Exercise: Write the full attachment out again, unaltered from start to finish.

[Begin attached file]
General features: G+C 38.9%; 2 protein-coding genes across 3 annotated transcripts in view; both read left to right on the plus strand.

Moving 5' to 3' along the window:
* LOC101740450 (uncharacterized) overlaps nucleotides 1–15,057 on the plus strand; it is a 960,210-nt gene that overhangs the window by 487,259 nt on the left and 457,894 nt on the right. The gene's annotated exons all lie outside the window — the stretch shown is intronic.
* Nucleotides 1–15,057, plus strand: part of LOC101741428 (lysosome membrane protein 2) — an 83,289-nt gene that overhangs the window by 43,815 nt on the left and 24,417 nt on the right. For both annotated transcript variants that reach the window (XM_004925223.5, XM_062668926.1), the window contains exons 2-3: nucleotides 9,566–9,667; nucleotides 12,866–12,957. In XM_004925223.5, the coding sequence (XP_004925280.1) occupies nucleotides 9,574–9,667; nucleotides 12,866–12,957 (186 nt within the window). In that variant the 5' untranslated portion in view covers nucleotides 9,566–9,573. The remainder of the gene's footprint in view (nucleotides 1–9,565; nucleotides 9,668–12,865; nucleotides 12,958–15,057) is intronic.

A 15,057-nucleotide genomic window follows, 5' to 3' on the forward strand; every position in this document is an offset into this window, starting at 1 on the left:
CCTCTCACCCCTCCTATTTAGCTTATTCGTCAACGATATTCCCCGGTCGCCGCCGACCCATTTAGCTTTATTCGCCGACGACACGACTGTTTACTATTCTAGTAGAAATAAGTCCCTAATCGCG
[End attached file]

General features: G+C 38.9%; 2 protein-coding genes across 3 annotated transcripts in view; both read left to right on the plus strand.

Moving 5' to 3' along the window:
* LOC101740450 (uncharacterized) overlaps nucleotides 1–15,057 on the plus strand; it is a 960,210-nt gene that overhangs the window by 487,259 nt on the left and 457,894 nt on the right. The gene's annotated exons all lie outside the window — the stretch shown is intronic.
* Nucleotides 1–15,057, plus strand: part of LOC101741428 (lysosome membrane protein 2) — an 83,289-nt gene that overhangs the window by 43,815 nt on the left and 24,417 nt on the right. For both annotated transcript variants that reach the window (XM_004925223.5, XM_062668926.1), the window contains exons 2-3: nucleotides 9,566–9,667; nucleotides 12,866–12,957. In XM_004925223.5, the coding sequence (XP_004925280.1) occupies nucleotides 9,574–9,667; nucleotides 12,866–12,957 (186 nt within the window). In that variant the 5' untranslated portion in view covers nucleotides 9,566–9,573. The remainder of the gene's footprint in view (nucleotides 1–9,565; nucleotides 9,668–12,865; nucleotides 12,958–15,057) is intronic.

A 15,057-nucleotide genomic window follows, 5' to 3' on the forward strand; every position in this document is an offset into this window, starting at 1 on the left:
CCTCTCACCCCTCCTATTTAGCTTATTCGTCAACGATATTCCCCGGTCGCCGCCGACCCATTTAGCTTTATTCGCCGACGACACGACTGTTTACTATTCTAGTAGAAATAAGTCCCTAATCGCG